W. Wesley Pue Memorial Panel
Melbourne Law School
Room 920, Level 9
185 Pelham Street
This special panel session is dedicated to the late Professor W. Wesley Pue (1954 - 2019), foundation Nemetz Professor of Legal History at the University of British Columbia (UBC).
W. Wesley Pue died in Vancouver earlier this year at the age of 64. Wes (as he was universally known) had colleagues, friends and admirers around the world, not least in Australia, where he first attended Law in History conferences at La Trobe University from the mid-1980s. In the 1990s, together with colleagues at the ANU and Canada’s Victoria University, Wes developed a pioneering internationally-taught online course 'Legal History: Law, State and Society in Canada and Australia'.
His widely-published writings on the modern history of law and the legal profession were also global in range, besides involving numerous Australian researchers as co-contributors. So it is entirely fitting that the Australia and New Zealand Law and History Society should celebrate and honour the memory of this fine scholar and ‘great encourager’.
The panel will be held at 6:00 pm in room 920, level 9 at the Melbourne Law School on Friday 13 December 2019. Drinks and food will be available to attendees. Brief presentations will be followed by opportunities for the audience to share their appreciation of Wes and his work. This event forms part of the 2019 ANZLHS Conference entitled "Does Law's Histroy Matter? The Politics of our Disciplinary Practices", held at Victoria University from the 11 - 14 December 2019.
The panel will consist of Ian Duncanson (co-founder of the La Trobe Law in History conferences); Louise Falconer (whose UBC thesis was supervised by Wes); Robert McQueen (Senior Associate at Melbourne Law School and Professor, Griffith Law School) and Meherea San Rocque (another of Wes’s former students, now teaching at the UNSW Law School) with Wilfrid Prest (History and Law, University of Adelaide) as chair and convenor.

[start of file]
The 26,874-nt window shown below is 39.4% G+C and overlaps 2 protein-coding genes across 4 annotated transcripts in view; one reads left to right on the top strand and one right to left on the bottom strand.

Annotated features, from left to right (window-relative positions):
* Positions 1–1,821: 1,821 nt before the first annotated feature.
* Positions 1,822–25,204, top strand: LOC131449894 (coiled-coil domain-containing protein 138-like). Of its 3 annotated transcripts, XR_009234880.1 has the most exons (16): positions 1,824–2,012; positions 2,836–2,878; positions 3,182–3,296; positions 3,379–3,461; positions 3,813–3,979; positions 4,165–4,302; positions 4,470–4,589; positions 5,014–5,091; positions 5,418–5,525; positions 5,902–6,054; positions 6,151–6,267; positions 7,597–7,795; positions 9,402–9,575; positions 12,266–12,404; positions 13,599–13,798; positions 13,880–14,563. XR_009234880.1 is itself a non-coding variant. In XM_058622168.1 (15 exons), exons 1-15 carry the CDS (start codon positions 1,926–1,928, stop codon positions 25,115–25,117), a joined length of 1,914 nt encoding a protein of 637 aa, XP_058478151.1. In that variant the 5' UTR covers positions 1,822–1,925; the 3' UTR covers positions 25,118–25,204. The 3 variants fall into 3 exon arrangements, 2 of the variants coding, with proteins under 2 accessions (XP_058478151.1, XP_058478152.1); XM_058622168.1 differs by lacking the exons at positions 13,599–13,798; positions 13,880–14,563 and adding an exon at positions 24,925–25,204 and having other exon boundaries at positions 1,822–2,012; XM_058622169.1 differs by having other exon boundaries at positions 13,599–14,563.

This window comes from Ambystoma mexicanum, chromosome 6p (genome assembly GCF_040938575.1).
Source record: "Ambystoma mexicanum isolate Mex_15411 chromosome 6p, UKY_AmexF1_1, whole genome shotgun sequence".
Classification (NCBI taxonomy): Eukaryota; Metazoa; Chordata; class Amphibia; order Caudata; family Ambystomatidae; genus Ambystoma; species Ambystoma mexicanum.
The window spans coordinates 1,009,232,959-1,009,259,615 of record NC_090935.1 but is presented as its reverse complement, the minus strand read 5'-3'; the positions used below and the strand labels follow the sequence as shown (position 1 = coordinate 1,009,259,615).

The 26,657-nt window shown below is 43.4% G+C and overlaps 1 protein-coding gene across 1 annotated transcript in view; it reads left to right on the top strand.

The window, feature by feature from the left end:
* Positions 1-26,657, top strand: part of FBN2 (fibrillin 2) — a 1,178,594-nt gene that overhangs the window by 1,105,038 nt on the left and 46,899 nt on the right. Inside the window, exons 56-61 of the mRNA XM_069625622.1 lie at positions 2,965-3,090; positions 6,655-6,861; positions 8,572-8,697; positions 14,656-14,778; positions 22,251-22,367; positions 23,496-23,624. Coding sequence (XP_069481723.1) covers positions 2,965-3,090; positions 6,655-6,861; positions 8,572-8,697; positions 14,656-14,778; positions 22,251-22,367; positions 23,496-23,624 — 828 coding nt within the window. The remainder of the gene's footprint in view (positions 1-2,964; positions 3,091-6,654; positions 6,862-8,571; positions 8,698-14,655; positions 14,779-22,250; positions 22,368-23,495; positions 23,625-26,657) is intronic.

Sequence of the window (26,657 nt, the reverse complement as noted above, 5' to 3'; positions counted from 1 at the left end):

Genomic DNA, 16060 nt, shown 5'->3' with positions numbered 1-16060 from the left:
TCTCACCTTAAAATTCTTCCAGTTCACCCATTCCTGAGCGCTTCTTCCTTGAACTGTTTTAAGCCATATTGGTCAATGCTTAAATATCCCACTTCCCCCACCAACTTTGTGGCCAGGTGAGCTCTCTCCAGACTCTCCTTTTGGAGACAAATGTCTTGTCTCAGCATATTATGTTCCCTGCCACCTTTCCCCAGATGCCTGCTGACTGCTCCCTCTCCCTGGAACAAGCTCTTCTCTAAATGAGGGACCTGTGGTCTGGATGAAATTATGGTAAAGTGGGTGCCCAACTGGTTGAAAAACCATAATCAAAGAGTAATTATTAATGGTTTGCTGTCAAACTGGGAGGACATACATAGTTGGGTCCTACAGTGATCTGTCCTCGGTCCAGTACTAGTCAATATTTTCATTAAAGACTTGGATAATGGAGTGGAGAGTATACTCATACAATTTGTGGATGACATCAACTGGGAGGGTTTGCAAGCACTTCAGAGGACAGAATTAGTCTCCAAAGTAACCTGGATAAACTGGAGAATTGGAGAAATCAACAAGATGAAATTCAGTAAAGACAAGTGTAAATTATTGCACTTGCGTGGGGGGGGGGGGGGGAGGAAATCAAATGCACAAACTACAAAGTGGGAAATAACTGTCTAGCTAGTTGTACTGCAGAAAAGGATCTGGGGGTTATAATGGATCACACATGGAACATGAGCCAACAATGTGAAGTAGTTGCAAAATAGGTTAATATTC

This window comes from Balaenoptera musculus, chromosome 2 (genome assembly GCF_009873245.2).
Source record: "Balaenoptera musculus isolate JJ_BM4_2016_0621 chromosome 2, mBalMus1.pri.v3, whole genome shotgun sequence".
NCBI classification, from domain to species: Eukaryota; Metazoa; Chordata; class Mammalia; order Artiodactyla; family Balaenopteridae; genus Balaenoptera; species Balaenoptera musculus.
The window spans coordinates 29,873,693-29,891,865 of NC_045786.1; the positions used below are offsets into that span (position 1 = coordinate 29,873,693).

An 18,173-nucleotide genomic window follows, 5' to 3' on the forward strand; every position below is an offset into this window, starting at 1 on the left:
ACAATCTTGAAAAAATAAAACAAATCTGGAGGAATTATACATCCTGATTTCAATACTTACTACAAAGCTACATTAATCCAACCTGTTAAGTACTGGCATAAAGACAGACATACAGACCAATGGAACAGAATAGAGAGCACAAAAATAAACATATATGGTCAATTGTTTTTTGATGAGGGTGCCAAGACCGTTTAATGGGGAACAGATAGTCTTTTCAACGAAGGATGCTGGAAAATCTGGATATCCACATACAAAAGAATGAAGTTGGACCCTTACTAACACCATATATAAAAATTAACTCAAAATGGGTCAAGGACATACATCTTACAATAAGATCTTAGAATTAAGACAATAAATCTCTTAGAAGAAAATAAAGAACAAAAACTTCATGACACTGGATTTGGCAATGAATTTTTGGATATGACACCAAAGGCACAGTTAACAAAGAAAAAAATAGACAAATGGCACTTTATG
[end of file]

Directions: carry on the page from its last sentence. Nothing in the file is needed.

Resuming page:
Mr Ian Duncanson, Institute for Postcolonial Studies
Mr Ian Duncanson
Institute for Postcolonial Studies
Ian Duncanson’s principal interests are in sociolegal and political theory and in their use to produce and understand social change. He had degrees from Southampton, Durham and Melbourne universities. He helped establish and worked in legal advice and referral centres in the UK. In Australia he established the annual series of Law and History and Law and Society conferences which began in the early 1980s and has written about the issues of refugees and the careers of civility and repression in AngloAustralian societies. His academic posts have been at Northumbria and Keele Universities in the UK and at La Trobe University in Melbourne. Currently he is adjunct professor in the SocioLegal Research Centre at Griffith University and Research Associate at the Institute for Postcolonial Studies.
Ms Lousie Falconer, Women's Health West
Ms Lousie Falconer
Women's Health West
Louise is Head of Evidence and Impact at Women's Health West, a notforprofit organisation dedicated to women's health equity and justice in Melbourne's western regions. She is also a former student of Wes' at University of British Colombia
Dr Robert McQueen, Senior Associate
Dr Robert McQueen
Melbourne Law School
Dr Robert McQueen has previously been Foundation Head of the Law School Law Victoria University, Melbourne; Head of School and Dean at Griffith University, Gold Coast. Robert is now a Senior Associate at Melbourne Law School and Professor at Monash University.
Ms Mehera San Roque, University of New South Wales
Ms Mehera San Roque
University of New South Wales
Mehera San Roque joined the UNSW Faculty of Law in 2002, having previously taught at the University of Sydney. Her research interests include Evidence, Feminist Legal Theory, Law and visual/popular culture and surveillance studies, and she has a particular interest in crossdisciplinary collaborations, including an ARC funded multidisciplinary and international project examining the participation of deaf citizens as jurors, working with linguists, NSW Legal Aid, interpreters and colleagues from Interpreting and Translation Studies. With colleagues in law, forensic science, psychology and medicine, she is involved in research on identification evidence and surveillance technologies aimed at improving the reliability and evaluation of evidence in criminal trials. She is a member of the EvidenceBased Forensics Initiative at UNSW and on the Council of the Australian Academy of Forensic Sciences.
Professor Emeritus Wilfrid Prest, University of Adelaide
Professor Emeritus Wilfrid Prest
University of Adelaide
Wilfrid Prest was educated at the University of Melbourne (BA Hons.) and the University of Oxford (DPhil, Modern History). After a brief stint as publishing trainee in London, he came to a lectureship in the Department of History in 1966. Apart from two years as Assistant Professor at The Johns Hopkins University (196971) and visiting posts elsewhere (ANU, Cambridge, Oxford, Princeton, St Andrews), Prest taught and wrote history at Adelaide until 2002. He then took up an ARC Australian Professorial Fellowship, transferring to the Law School in 2003; his final academic appointment before retirement was as Professor of Law. He is currently Emeritus Professor and Visiting Research Fellow in History and in Law, a Fellow of Queen's College, University of Melbourne, the Australian Academy of the Humanities, the Academy of the Social Sciences in Australia, and the Royal Historical Society (UK), and a member of the Council of the Selden Society.